Thursday, June 07, 2007


Last year the New Church Amsterdam organized an exhibition The Sultan and the City. The exhibition was opened by Queen Beatrix of the Netherlands and many art pieces were shown until April the 5th of 2007. Topkapi palace gave a helping hand.

The two main sponsors KPMG and Fortis held a symposium, for relations of the 2 firms, just days after the opening. Mainly Turkish banks and business leaders. I was there as well.
After the interesting speeches a cocktail, and by leaving, you got a present: a book about Istanbul, with an introduction by Mr. KoƧ, Minister of Tourism. But there was a problem: the Turkish government didn't allow that in the book the name of Constantinople was mentioned, and that Armenians lived in the area. After a lot of threats by the the Turkish government, KPMG removed the names 'Constantinople' and 'Armenians'. But as revenge, they put a map of Constantinople anno 1410 inside the cover.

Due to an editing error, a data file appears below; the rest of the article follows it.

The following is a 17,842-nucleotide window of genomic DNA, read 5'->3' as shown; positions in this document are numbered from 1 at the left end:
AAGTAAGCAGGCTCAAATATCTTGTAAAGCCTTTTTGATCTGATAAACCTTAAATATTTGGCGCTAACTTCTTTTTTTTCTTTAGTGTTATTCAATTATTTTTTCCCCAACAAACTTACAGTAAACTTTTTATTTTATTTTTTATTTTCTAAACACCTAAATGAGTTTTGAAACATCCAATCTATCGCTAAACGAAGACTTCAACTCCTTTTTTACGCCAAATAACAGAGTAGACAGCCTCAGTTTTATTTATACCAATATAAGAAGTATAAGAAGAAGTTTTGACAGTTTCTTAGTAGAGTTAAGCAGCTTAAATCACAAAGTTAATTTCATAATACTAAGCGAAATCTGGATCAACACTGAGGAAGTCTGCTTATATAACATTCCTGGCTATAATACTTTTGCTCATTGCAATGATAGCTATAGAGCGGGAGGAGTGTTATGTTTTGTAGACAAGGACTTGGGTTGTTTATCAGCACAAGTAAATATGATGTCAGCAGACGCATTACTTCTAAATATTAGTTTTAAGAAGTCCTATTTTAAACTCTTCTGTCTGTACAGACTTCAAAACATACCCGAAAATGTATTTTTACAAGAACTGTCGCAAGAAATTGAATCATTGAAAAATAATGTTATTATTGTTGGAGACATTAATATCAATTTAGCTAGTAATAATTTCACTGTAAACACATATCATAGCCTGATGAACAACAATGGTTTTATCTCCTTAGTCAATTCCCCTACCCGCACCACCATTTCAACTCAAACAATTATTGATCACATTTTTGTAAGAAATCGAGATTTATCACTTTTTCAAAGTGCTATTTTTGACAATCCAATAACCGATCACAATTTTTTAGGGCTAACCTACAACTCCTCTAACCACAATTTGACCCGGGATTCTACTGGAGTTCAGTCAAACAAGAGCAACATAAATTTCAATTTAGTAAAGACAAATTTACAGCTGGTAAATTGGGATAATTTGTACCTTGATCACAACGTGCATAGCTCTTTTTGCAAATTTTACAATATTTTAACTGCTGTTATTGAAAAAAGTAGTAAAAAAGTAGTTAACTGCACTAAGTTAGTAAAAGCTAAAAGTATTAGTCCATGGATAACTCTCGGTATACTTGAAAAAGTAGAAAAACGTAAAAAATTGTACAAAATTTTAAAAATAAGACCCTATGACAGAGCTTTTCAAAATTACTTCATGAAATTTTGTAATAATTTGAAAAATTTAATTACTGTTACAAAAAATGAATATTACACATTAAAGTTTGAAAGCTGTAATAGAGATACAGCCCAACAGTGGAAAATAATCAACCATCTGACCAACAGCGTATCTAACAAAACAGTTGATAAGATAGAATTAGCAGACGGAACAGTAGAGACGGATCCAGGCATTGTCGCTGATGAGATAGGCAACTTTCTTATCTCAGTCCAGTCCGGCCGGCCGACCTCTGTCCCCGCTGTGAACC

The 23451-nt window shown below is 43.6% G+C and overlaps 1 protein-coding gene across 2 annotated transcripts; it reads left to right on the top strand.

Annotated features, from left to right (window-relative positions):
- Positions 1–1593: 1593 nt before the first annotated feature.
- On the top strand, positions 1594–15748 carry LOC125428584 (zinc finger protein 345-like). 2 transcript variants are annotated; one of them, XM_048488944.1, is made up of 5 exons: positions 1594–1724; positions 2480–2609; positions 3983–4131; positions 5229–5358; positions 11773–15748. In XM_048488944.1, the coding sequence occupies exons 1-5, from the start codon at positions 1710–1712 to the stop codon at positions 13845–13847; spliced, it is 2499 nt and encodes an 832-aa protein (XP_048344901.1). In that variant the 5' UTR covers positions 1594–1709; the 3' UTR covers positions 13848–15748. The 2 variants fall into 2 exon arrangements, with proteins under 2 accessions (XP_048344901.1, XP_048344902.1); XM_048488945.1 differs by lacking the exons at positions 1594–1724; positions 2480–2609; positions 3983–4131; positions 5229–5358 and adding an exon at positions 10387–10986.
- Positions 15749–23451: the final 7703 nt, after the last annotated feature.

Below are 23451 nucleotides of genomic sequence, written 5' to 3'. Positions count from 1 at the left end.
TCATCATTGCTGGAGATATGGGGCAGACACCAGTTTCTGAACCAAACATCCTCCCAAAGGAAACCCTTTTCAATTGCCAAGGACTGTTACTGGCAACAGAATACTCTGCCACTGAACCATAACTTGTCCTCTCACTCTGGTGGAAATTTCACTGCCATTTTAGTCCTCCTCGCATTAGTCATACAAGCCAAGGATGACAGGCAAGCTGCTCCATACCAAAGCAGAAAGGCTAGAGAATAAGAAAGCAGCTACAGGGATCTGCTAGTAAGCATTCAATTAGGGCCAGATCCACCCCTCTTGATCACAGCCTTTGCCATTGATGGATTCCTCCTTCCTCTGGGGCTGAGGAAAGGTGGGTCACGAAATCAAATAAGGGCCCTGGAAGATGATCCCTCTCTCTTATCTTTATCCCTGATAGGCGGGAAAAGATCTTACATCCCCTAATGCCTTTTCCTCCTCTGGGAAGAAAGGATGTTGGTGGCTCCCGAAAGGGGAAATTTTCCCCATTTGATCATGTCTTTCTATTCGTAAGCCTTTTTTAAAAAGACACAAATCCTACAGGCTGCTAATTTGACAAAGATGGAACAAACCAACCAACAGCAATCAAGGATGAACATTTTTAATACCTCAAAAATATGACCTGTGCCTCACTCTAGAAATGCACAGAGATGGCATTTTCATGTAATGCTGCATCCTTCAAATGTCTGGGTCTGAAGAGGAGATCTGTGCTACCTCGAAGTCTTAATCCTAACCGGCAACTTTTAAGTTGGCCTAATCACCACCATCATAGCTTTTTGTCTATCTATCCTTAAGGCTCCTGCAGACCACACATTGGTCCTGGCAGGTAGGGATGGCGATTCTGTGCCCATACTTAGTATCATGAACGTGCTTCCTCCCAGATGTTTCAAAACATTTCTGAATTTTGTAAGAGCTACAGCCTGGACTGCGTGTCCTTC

That the Turkish government censors in its own land, a la, but that it wants to dictate its views on countries like the Netherlands is offensive.

Our own Dutch Turkish State Secretary of Justice

This is Nebahat Albayrak, Turkish born, but she grew up and is educated in the Netherlands. And holds dual citizenship: Turkish and Dutch. At the age of 29 she was elected in the Dutch parliament. And since this year, she is Secretary of State (Junior Minister) of Justice at the age of 39. Her task is Immigration. And today she made a tough stance against asylum seekers, while her party, the Dutch labor party, was more mild.
I don't see her in a cat fight with another politician, like what we saw last week in Ankara...
She became the first Muslim ever in a Dutch government.
Regarding the Armenian issue, she declared that things happened, but urged for an independent investigation.

The saints are coming

Turkey ranks 105, out of 115 countries, regarding gender-equality. When the parties presented their candidates, there will be not more than 40 women elected in the next parliament.
Which is less than 10%. Compare this with most European countries, Turkey doesn't take the female population that seriously.
Or can we call this culture relativism?
At least I expected more of the CHP.
Also, a lot of candidates run for parliament, avoiding prosecution...
Please explain the logic behind this. So, when elected you can commit all kind of crimes.. Yes, the good old boys club of Turkey are...Saints...maybe for their mothers.
The saints are coming: how long now?